"The nice thing is that customers have these options that they didn't have before," said Ryan Hill, a PPL spokesman.
Time-of-use pricing is made possible with the growing installation of advanced electric meters that measure power consumption hourly - or even more frequently - so that the price can vary according to demand.
Under Pennsylvania law, utilities must move toward time-of-use pricing to encourage energy conservation. Peco Energy Co., the Philadelphia utility, filed a "dynamic pricing" proposal with the Public Utilities Commission in October and will begin installing "smart meters" next year, said Cathy Engel, a Peco spokeswoman.
PPL completed installation of an earlier generation of advanced meters in 2004 but needed several years to devise software to manage the massive flow of hourly rather than monthly data.
"We're following through on a promise we made to our customers," Hill said.
Time-of-use prices reflect the changes in wholesale costs for producing and transmitting electricity during peak hours, when more power plants are fired up and the electrical grid is congested.
By offering discounts for off-peak power - and charging a premium for peak power - utilities can reduce the need to build more infrastructure to handle short-duration spikes in consumption, ultimately reducing the overall cost of power.
"Time-of-use and dynamic pricing are really hallmarks of competition," said Silvio P. Marcacci, a spokesman for the Compete Coalition, an organization that lobbies to encourage competitive electricity markets.
While utilities have supplied variable pricing to commercial and industrial customers for many years, residential customers have not warmly embraced the option in the few utilities that have offered it to them.
PPL rolled out its time-of-use pricing last year, Hill said, but did not promote the plan because the off-peak discount was insignificant. Only about 450 customers signed up.
But PPL's new offering may appeal to bargain shoppers and customers who heat their homes with electricity.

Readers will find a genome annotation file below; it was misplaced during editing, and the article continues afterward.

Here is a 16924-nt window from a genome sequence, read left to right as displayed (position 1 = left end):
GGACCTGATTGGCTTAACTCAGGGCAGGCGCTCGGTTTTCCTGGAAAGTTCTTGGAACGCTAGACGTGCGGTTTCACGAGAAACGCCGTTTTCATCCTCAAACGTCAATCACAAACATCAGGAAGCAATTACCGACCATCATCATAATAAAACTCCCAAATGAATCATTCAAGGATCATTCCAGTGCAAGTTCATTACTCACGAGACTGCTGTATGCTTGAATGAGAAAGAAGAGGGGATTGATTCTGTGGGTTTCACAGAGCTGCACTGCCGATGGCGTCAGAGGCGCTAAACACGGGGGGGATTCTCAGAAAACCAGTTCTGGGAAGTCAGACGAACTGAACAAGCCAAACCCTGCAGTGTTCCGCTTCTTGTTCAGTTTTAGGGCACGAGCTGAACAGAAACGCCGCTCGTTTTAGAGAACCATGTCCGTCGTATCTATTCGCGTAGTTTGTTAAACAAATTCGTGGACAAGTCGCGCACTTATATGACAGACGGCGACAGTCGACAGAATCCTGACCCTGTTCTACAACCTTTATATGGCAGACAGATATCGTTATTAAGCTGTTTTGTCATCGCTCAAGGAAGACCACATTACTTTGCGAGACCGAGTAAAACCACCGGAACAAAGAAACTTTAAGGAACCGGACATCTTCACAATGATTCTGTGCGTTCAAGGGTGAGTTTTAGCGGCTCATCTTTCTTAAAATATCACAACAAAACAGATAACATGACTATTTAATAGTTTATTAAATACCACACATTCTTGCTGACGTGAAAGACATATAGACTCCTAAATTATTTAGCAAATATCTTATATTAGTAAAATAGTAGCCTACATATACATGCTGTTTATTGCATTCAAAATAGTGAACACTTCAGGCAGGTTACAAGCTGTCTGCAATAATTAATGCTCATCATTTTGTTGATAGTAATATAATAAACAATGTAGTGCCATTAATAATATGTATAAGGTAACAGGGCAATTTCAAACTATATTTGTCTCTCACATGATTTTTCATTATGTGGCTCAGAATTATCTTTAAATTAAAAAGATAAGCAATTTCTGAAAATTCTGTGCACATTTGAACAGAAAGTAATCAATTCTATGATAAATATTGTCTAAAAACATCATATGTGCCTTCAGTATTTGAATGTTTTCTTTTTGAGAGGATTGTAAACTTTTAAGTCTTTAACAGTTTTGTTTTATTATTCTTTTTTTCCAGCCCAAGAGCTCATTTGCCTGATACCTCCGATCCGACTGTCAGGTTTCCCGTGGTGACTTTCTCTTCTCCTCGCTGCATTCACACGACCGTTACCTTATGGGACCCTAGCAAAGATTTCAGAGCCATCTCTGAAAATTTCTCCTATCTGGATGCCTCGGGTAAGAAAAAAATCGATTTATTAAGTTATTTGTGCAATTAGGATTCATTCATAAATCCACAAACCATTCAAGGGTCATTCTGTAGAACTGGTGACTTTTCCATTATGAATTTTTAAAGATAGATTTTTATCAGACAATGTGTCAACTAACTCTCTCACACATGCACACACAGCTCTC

Off-peak pricing, which during the non-summer months covers all but 5 to 7 p.m., will be 6.1 cents per kilowatt-hour. That's 34 percent less than PPL's current "price-to-compare" generation charge of 9.27 cents.
The price for peak hours will be 7.5 cents - still 19 percent less than PPL's current rate.
The downside to dynamic pricing is that from June through September, the peak hours will expand to 1 to 6 p.m.
Summer prices, which the utility says are typically much higher, will not be known until around May 1.
The time-of-use rates are not yet available to customers who have chosen alternative electric suppliers.
In Pennsylvania, customers can choose electrical suppliers, while traditional utilities such as PPL or Peco get paid to distribute electricity over their wires and electric meters.
But Hill said alternative suppliers could respond to the utility's initiative by offering their own time-of-use options, using the same meter data supplied by PPL.
Dynamic pricing may add to the choices electrical customers face - as well as the confusion. About 506,000 PPL customers have switched to alternative suppliers in the last year, a process that Peco customers are experiencing as the Philadelphia utility moved to market rates Jan. 1.
Contact staff writer Andrew Maykuth at 215-854-2947 or email@example.com.